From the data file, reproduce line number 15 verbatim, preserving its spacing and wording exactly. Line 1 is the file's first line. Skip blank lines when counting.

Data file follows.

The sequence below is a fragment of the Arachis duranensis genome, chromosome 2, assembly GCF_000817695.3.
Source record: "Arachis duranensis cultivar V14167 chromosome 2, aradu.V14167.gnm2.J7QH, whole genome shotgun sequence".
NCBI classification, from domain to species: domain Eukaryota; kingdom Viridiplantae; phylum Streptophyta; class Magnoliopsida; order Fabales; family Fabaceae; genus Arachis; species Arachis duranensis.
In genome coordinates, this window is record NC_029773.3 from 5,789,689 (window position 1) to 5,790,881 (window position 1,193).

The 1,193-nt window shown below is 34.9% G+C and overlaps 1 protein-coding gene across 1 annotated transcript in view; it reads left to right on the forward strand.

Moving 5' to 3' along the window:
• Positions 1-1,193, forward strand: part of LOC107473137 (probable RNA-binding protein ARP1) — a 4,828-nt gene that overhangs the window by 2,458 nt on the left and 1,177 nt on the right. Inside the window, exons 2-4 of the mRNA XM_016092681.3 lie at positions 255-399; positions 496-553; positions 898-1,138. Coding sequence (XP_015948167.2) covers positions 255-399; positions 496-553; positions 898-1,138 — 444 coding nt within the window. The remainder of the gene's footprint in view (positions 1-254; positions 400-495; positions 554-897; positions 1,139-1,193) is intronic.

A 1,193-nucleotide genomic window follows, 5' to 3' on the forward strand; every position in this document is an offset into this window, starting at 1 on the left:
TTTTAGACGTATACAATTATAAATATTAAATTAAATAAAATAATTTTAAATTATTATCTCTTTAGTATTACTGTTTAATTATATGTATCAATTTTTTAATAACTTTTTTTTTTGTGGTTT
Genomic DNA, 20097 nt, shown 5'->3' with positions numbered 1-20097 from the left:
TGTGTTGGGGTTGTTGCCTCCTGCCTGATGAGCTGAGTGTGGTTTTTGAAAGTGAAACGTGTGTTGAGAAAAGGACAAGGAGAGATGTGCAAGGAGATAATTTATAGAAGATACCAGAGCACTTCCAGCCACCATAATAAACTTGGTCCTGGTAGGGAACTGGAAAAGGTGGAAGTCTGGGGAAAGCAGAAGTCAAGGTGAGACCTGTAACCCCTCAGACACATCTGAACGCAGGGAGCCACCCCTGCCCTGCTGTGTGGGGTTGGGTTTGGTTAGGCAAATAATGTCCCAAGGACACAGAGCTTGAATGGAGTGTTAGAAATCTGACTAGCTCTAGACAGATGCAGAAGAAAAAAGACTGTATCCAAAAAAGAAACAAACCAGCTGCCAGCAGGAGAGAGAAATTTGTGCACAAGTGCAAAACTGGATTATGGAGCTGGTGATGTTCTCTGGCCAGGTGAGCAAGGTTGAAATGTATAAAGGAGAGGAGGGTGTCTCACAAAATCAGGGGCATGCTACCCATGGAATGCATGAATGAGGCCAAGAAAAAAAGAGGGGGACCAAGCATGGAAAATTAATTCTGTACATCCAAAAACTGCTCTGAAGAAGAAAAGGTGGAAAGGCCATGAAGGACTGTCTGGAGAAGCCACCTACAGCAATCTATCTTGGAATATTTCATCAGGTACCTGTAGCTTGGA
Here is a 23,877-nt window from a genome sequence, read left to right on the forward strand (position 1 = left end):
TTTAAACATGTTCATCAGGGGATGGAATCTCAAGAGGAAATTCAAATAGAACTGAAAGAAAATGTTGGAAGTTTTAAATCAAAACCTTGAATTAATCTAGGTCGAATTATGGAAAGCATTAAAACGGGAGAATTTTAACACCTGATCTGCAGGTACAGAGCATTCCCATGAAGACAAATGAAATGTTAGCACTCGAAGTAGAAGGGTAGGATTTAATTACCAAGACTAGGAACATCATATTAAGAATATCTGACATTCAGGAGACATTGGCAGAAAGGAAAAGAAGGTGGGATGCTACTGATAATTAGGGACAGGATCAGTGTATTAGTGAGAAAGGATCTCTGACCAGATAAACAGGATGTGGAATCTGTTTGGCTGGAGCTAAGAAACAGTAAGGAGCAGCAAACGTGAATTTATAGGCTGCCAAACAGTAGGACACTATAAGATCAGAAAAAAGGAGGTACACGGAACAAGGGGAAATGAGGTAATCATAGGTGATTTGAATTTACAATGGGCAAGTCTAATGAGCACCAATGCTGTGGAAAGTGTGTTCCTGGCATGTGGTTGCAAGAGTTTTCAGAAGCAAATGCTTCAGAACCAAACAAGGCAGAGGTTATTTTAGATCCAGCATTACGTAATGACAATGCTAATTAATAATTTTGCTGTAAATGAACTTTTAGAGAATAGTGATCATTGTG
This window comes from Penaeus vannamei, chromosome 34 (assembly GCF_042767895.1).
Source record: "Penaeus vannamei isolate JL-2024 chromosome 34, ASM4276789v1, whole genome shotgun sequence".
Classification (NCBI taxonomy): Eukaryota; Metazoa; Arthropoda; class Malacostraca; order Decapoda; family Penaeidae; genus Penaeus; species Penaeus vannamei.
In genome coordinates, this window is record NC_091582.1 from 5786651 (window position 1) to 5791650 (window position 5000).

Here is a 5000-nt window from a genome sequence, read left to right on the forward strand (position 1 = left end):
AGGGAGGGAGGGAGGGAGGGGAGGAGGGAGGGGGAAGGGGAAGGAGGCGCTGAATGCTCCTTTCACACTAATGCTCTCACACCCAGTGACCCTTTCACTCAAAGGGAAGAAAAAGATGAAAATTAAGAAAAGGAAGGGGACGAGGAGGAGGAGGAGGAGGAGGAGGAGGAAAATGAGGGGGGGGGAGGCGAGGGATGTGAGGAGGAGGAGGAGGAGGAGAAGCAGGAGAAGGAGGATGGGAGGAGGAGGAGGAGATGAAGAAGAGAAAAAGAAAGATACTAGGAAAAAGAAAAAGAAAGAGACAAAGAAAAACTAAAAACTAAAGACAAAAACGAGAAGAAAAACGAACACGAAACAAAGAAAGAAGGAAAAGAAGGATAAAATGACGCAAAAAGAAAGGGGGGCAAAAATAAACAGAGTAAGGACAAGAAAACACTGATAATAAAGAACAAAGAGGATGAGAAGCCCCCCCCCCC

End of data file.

Source record: "Penaeus vannamei isolate JL-2024 chromosome 34, ASM4276789v1, whole genome shotgun sequence".